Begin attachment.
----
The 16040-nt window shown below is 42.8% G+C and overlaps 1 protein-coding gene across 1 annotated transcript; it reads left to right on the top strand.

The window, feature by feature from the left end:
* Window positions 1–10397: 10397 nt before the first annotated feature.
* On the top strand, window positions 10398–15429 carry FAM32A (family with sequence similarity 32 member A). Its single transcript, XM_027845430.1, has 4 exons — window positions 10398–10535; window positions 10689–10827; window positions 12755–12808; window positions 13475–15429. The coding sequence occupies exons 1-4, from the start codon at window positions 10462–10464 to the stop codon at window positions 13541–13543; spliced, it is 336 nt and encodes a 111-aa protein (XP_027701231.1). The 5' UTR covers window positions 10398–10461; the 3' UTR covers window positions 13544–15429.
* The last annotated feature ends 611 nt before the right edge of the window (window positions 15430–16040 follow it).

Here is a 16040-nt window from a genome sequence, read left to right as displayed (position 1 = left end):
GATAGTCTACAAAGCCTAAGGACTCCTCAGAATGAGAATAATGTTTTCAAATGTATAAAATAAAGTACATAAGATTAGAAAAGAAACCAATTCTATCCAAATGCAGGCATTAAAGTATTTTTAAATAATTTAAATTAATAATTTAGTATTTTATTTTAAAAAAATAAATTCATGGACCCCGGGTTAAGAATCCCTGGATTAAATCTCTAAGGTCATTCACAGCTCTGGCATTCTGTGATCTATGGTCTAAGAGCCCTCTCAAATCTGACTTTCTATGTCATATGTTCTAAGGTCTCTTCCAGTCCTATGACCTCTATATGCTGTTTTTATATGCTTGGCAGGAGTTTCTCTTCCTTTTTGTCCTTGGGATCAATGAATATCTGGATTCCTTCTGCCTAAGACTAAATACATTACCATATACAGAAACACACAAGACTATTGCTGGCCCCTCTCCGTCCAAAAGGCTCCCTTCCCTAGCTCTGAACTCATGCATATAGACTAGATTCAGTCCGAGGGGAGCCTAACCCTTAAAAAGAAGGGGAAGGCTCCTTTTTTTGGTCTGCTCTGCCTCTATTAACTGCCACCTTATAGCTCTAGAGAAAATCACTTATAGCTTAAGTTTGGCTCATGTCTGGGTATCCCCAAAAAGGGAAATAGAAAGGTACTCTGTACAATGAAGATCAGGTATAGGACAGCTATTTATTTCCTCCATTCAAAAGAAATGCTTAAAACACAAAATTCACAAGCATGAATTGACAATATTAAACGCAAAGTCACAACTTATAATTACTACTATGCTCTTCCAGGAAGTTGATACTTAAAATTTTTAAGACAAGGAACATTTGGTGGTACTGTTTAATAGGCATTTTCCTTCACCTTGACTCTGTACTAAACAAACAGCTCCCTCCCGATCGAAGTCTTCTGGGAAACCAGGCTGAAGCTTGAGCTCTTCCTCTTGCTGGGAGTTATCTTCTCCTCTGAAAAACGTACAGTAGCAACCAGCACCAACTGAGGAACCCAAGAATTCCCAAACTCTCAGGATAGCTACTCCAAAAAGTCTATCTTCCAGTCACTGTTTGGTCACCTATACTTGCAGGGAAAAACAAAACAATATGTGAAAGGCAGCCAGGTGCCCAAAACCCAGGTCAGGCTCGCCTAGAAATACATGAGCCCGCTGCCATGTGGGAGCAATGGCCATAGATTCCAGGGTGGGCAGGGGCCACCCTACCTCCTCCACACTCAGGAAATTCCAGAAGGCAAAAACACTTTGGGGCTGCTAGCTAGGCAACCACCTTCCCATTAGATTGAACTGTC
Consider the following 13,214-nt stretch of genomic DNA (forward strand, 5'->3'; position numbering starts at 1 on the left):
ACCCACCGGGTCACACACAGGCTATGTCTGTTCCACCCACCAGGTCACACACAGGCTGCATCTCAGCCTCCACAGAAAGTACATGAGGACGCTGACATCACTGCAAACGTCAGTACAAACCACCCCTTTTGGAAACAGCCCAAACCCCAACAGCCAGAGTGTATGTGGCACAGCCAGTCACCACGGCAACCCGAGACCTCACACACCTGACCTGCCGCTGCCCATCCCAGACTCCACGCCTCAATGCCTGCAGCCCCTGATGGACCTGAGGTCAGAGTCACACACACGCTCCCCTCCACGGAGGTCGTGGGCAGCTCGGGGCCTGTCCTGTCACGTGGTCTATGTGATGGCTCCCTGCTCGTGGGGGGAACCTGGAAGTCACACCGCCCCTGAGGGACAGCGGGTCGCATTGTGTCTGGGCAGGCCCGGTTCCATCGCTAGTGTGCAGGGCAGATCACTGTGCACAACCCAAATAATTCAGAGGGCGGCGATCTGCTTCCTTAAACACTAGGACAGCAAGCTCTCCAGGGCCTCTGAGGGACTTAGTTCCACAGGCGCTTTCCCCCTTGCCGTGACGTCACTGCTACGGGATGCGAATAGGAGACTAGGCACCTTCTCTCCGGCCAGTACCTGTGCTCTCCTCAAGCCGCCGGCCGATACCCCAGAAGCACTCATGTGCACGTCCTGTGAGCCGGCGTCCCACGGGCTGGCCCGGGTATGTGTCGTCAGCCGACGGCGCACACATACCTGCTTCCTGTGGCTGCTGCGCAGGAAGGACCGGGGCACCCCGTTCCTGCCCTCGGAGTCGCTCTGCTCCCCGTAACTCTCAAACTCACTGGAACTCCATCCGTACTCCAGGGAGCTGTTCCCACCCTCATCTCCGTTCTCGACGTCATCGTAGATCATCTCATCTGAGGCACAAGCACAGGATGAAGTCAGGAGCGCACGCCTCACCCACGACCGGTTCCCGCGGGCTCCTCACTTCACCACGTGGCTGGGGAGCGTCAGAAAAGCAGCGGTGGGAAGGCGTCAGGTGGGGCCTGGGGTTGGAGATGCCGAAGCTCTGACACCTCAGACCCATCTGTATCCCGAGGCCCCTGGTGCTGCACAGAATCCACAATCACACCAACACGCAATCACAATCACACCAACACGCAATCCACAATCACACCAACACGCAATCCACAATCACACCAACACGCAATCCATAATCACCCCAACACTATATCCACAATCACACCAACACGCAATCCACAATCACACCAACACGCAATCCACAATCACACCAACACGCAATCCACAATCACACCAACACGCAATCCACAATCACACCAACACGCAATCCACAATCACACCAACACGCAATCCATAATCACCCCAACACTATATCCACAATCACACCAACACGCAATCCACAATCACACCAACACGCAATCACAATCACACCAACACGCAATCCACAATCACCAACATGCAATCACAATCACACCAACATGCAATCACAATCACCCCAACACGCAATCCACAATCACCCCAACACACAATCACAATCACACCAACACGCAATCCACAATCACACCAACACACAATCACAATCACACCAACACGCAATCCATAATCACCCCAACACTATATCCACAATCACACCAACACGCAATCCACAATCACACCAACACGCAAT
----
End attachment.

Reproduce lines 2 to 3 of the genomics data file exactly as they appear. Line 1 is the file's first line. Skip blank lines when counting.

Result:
The window, feature by feature from the left end:
* Window positions 1–10397: 10397 nt before the first annotated feature.